ATLANTA - Georgia's longstanding water wars with Florida and Alabama may be about to ignite on a new front.
The House and Senate passed identically worded resolutions Wednesday calling for the creation of a commission to fix Georgia's borders with Tennessee and North Carolina, which the measures assert were set incorrectly by a flawed survey conducted back in 1818.
The true point where the three states come together should be more than a mile farther north. According to the resolution, that would extend Georgia's northern boundary into the Tennessee River, giving the drought-ravaged state a legal claim to a huge watering hole.
"The Tennessee River is a massive body of water," said Sen. David Shafer, R-Duluth, the Senate resolution's chief sponsor. "It would take a small percentage of that river to meet our water needs for decades to come."
Elected officials in Tennessee from state legislators to the mayor of Chattanooga have dismissed the Georgia resolutions since they were introduced several weeks ago as political grandstanding that is unlikely to ever amount to anything.
Any attempt by Georgia to gain access to water Tennessee officials consider to be entirely located within their state is all but certain to launch a protracted legal battle.
Shafer said Georgia's political leaders should be willing to endure a lengthy process if it becomes necessary because he sees securing water from the Tennessee River as a long-term solution to a problem that isn't going away.
"This has nothing to do with the drought," he said. "All we can do about that is conserve. But there are going to be twice as many people in Georgia in 20 years as there are today."
Shafer's arguments went over well in the Senate, where his resolution was approved unanimously.
But the measure ran into some opposition in the House on Wednesday, before winning passage by a comfortable 136-26 margin.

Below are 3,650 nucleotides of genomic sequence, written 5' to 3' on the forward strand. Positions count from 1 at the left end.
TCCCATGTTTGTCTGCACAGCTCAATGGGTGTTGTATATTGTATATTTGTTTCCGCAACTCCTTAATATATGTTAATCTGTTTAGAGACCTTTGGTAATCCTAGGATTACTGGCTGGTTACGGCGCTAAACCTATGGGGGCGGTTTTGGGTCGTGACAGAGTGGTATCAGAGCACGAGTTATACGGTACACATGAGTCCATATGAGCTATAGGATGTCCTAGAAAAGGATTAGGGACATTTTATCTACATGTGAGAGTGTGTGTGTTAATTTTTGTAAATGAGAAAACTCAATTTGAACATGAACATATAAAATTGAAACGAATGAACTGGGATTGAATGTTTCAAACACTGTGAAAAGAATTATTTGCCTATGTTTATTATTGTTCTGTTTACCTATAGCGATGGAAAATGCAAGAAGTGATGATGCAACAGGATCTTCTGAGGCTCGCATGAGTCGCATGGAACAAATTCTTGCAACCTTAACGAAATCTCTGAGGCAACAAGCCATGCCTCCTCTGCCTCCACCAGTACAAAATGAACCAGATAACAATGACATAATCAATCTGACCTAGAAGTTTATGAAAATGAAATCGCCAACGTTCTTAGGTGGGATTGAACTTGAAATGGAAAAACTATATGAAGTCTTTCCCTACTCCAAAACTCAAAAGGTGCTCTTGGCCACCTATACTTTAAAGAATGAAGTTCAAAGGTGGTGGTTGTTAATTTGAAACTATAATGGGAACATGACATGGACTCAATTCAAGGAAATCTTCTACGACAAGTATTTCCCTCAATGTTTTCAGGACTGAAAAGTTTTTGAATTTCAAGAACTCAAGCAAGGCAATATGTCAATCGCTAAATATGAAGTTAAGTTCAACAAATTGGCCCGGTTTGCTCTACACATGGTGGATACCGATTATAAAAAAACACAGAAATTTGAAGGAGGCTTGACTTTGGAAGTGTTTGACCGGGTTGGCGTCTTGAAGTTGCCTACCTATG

Several House members, including some from districts along Georgia's northern border, argued that the resolutions aren't worth pursuing because the other states won't go along with moving their borders without a fight.
"What happens if Tennessee and North Carolina ignore this resolution?" asked Rep. David Ralston, R-Blue Ridge. "We probably should not abandon other efforts to solve our water problems in Georgia in reliance upon this."
Rep. Brian Thomas said passing the resolutions would lend ammunition to the argument that metro Atlanta is out to grab water from river systems in less populous regions.
That fear was the driving force behind intense opposition last month among lawmakers from outside of the metro region to approval of a statewide water plan.
"Shouldn't people who have suspicions about metro Atlanta ... be concerned about this kind of proposition?" asked Thomas, D-Lawrenceville.
Even though the House and Senate passed identical resolutions, one of the measures still will have to clear both legislative chambers before it can go to Gov. Sonny Perdue for his signature.